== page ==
COLUMBIA, Mo. – Mike Cook has earned the title hero—a cooperative hero.

On May 2, he was inducted into the Cooperative Hall of Fame at the National Press Club in Washington, D.C., after a public forum on cooperatives connected to the United Nations’ declaration of 2012 as the International Year of Cooperatives.

Cook has been a CEO and a mentor to CEOs of national and global cooperatives, counseled cooperative leaders in more than 40 countries, inspired students who have gone on to be leaders and award-winning professors, and worked to solve the global hunger problem since serving as a Peace Corps volunteer in Uruguay in the mid-1960s.

Cook, the Robert D. Partridge Endowed Professor in Cooperative Leadership and executive director of the Graduate Institute of Cooperative Leadership (GICL) in the College of Agriculture Food and Natural Resources’ (CAFNR) Division of Applied Social Sciences at the University of Missouri, joins the likes of Howard Cowden, who was the founder of the cooperative that became Farmland Industries. An endowment in Cowden’s honor started GICL, which Cook has overseen since 1993.

“The roster of the Cooperative Hall of Fame tells the story of the U.S. cooperative community through the lives and accomplishments of extraordinary individuals.  Induction to the Cooperative Hall of Fame is reserved for those who have made genuinely heroic contributions to the cooperative community,” said Gasper Kovach, Jr., Board Chair of the Cooperative Development Foundation (CDF), which administers the Hall of Fame.

Cook is one of only six educators who have been inducted into the prestigious group since 1976. Dick Vilstrup, Cook’s mentor during his graduate studies at the University of Wisconsin, is one the others. Vilstrup introduced Cook to cooperatives. “I was inspired by his brilliant mind; every time I went to see him he had 10 new ideas and he was working on them all. He was fantastic,” Cook said of his former teacher.

A cooperative is a member-owned and -controlled business that operates for the mutual benefit of its members. More than 29,000 cooperatives operate in every sector of the U.S. economy and in every congressional district, generating 2 million jobs with annual sales of $652 billion, according to the National Cooperative Business Association.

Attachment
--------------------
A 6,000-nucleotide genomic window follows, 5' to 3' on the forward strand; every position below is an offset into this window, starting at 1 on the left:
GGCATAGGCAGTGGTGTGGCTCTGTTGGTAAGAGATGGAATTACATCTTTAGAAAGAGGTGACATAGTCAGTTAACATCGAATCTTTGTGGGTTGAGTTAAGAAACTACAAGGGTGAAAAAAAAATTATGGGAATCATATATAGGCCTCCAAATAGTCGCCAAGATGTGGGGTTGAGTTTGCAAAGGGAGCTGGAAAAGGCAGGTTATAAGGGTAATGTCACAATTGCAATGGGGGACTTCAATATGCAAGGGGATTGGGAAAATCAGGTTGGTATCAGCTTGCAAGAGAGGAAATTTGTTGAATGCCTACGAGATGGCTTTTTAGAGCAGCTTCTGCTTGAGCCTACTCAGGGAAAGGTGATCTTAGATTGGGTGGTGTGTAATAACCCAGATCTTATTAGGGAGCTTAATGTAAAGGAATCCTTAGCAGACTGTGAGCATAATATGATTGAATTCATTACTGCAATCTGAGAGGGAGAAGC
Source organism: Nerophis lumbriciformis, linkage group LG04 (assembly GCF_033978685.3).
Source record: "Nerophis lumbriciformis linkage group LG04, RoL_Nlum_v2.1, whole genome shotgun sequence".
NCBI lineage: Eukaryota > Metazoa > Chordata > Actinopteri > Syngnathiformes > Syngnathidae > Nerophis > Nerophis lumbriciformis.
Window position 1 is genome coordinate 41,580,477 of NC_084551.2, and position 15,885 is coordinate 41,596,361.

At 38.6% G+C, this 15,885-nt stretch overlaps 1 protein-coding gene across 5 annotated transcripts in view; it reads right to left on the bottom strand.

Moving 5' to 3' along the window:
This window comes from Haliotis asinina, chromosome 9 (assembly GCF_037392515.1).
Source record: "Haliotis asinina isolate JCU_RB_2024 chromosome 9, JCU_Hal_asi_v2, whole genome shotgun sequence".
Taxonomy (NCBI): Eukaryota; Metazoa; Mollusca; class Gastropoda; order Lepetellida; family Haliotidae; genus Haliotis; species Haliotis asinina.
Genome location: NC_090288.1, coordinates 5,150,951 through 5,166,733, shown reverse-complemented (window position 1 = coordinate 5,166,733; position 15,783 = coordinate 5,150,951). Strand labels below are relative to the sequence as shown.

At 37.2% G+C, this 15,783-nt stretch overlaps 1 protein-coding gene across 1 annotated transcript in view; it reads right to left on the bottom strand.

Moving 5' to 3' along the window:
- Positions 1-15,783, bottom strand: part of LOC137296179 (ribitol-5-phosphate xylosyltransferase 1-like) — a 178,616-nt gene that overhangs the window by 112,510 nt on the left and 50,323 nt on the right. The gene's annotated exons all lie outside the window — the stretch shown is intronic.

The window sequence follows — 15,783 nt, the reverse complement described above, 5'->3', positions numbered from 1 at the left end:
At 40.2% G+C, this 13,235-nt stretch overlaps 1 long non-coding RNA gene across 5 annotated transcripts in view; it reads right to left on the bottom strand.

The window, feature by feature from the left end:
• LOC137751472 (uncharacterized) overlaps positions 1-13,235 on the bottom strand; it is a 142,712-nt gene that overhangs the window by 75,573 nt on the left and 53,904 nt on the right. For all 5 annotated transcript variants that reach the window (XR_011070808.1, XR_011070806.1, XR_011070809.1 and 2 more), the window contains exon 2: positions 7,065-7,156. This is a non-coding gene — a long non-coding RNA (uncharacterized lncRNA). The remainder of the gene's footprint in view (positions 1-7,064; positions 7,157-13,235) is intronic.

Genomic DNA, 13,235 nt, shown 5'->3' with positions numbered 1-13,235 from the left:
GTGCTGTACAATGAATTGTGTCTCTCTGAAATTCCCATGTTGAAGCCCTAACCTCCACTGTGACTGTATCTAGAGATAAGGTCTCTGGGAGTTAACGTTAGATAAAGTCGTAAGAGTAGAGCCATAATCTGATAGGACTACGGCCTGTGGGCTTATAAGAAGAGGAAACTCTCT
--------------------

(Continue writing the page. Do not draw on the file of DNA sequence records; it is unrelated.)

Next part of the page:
In Missouri, nearly 500 cooperatives operate in areas such as agriculture, electricity and banking, employing more than 60,000 Missourians. Cook has made coops his life’s work, in the U.S. and in more than 40 countries around the world.

“Few educators are recognized and this confirms and validates what a unique program GICL has been over the past four decades,” said Kristi Livingston, a project development specialist in agricultural economics at MU who has worked with Cook for the last 18 years. She started working with Cook after taking his coops class.

“He has a unique perspective because he served in industry; he was a CEO of an agricultural cooperative and he takes that hands-on knowledge of how cooperatives work and function in the real world and that really guides all of the research that he does,” Livingston said. “He’s able from the advances in economics of organization theory to help cooperative leaders better understand the issues and challenges they face because he can use theory and research, but in a way that’s really applied. He is uniquely gifted in the way he bridges those two worlds.”

More than 2,000 cooperative leaders have graduated from the GICL institute. The GICL board is composed of influential leaders, such as Tom Payne, vice chancellor and dean of CAFNR at MU, and CEOs including Jerome Taylor, president and CEO of MFA Oil and a graduate of the GICL summer institute.

Taylor commented that MFA has hired several of Cook’s former students. In his letter to the Cooperative Hall of Fame selection committee, Taylor wrote the following: “Mike Cook has done more to refine, regenerate, empower and strengthen the cooperative form of business than any individual in this country, and perhaps globally, because his services are requested all over the world.”

The College of Agriculture, Food and Natural Resources is at the center of ensuring sustainability for future generations by infusing innovative research, creative collaboration and the most advanced science-based technology with confidence, creative thinking, conscience, and a commitment to excellence.

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